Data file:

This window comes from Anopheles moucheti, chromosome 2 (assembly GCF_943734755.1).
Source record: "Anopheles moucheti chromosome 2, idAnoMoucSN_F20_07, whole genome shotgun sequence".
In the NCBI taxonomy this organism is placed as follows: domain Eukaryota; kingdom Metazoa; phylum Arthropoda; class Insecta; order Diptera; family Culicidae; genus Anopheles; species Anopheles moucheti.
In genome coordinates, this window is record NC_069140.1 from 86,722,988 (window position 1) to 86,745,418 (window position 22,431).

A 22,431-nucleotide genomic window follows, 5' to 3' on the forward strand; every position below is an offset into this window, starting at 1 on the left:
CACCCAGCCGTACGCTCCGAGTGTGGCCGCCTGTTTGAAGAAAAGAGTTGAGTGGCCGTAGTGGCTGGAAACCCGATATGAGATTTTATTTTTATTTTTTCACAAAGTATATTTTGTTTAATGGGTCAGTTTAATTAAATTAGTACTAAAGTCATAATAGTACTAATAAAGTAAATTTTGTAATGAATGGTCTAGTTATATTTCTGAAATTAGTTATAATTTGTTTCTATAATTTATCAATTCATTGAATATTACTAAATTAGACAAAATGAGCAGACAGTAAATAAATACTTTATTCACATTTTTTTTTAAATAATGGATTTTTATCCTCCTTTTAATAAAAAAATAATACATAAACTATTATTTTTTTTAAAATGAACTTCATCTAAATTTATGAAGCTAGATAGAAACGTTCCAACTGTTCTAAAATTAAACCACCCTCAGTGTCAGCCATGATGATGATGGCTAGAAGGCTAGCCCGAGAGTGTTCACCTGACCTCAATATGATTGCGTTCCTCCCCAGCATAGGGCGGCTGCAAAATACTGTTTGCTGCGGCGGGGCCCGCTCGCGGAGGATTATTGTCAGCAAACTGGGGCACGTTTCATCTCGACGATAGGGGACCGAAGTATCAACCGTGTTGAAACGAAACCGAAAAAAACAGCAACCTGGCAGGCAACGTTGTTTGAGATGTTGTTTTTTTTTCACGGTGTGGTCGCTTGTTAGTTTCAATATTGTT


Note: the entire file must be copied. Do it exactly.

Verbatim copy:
This window comes from Anopheles moucheti, chromosome 2 (assembly GCF_943734755.1).
Source record: "Anopheles moucheti chromosome 2, idAnoMoucSN_F20_07, whole genome shotgun sequence".
In the NCBI taxonomy this organism is placed as follows: domain Eukaryota; kingdom Metazoa; phylum Arthropoda; class Insecta; order Diptera; family Culicidae; genus Anopheles; species Anopheles moucheti.
In genome coordinates, this window is record NC_069140.1 from 86,722,988 (window position 1) to 86,745,418 (window position 22,431).

A 22,431-nucleotide genomic window follows, 5' to 3' on the forward strand; every position below is an offset into this window, starting at 1 on the left:
CACCCAGCCGTACGCTCCGAGTGTGGCCGCCTGTTTGAAGAAAAGAGTTGAGTGGCCGTAGTGGCTGGAAACCCGATATGAGATTTTATTTTTATTTTTTCACAAAGTATATTTTGTTTAATGGGTCAGTTTAATTAAATTAGTACTAAAGTCATAATAGTACTAATAAAGTAAATTTTGTAATGAATGGTCTAGTTATATTTCTGAAATTAGTTATAATTTGTTTCTATAATTTATCAATTCATTGAATATTACTAAATTAGACAAAATGAGCAGACAGTAAATAAATACTTTATTCACATTTTTTTTTAAATAATGGATTTTTATCCTCCTTTTAATAAAAAAATAATACATAAACTATTATTTTTTTTAAAATGAACTTCATCTAAATTTATGAAGCTAGATAGAAACGTTCCAACTGTTCTAAAATTAAACCACCCTCAGTGTCAGCCATGATGATGATGGCTAGAAGGCTAGCCCGAGAGTGTTCACCTGACCTCAATATGATTGCGTTCCTCCCCAGCATAGGGCGGCTGCAAAATACTGTTTGCTGCGGCGGGGCCCGCTCGCGGAGGATTATTGTCAGCAAACTGGGGCACGTTTCATCTCGACGATAGGGGACCGAAGTATCAACCGTGTTGAAACGAAACCGAAAAAAACAGCAACCTGGCAGGCAACGTTGTTTGAGATGTTGTTTTTTTTTCACGGTGTGGTCGCTTGTTAGTTTCAATATTGTT